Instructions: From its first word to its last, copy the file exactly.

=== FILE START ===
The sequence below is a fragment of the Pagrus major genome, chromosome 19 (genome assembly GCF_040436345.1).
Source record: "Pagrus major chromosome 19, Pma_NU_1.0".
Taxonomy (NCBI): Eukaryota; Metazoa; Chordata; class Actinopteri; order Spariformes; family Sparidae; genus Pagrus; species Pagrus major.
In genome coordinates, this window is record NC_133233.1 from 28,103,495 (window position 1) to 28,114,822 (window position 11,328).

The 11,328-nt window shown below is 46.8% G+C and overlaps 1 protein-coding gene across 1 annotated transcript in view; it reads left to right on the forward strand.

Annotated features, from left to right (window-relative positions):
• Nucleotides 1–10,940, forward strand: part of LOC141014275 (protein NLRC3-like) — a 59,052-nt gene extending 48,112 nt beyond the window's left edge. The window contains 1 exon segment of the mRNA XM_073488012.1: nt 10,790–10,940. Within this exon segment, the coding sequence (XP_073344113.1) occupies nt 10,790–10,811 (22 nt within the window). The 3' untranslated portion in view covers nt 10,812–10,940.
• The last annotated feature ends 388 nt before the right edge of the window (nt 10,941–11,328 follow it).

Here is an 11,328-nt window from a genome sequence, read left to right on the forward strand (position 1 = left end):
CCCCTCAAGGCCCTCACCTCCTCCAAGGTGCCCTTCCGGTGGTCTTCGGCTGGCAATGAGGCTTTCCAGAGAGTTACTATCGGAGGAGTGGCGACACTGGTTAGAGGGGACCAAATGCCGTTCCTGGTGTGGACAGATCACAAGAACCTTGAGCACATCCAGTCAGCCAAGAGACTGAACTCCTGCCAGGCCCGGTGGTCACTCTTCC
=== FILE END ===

The sequence below is a fragment of the Pagrus major genome, chromosome 19 (genome assembly GCF_040436345.1).
Source record: "Pagrus major chromosome 19, Pma_NU_1.0".
Taxonomy (NCBI): Eukaryota; Metazoa; Chordata; class Actinopteri; order Spariformes; family Sparidae; genus Pagrus; species Pagrus major.
In genome coordinates, this window is record NC_133233.1 from 28,103,495 (window position 1) to 28,114,822 (window position 11,328).

The 11,328-nt window shown below is 46.8% G+C and overlaps 1 protein-coding gene across 1 annotated transcript in view; it reads left to right on the forward strand.

Annotated features, from left to right (window-relative positions):
• Nucleotides 1–10,940, forward strand: part of LOC141014275 (protein NLRC3-like) — a 59,052-nt gene extending 48,112 nt beyond the window's left edge. The window contains 1 exon segment of the mRNA XM_073488012.1: nt 10,790–10,940. Within this exon segment, the coding sequence (XP_073344113.1) occupies nt 10,790–10,811 (22 nt within the window). The 3' untranslated portion in view covers nt 10,812–10,940.
• The last annotated feature ends 388 nt before the right edge of the window (nt 10,941–11,328 follow it).

Here is an 11,328-nt window from a genome sequence, read left to right on the forward strand (position 1 = left end):
CCCCTCAAGGCCCTCACCTCCTCCAAGGTGCCCTTCCGGTGGTCTTCGGCTGGCAATGAGGCTTTCCAGAGAGTTACTATCGGAGGAGTGGCGACACTGGTTAGAGGGGACCAAATGCCGTTCCTGGTGTGGACAGATCACAAGAACCTTGAGCACATCCAGTCAGCCAAGAGACTGAACTCCTGCCAGGCCCGGTGGTCACTCTTCC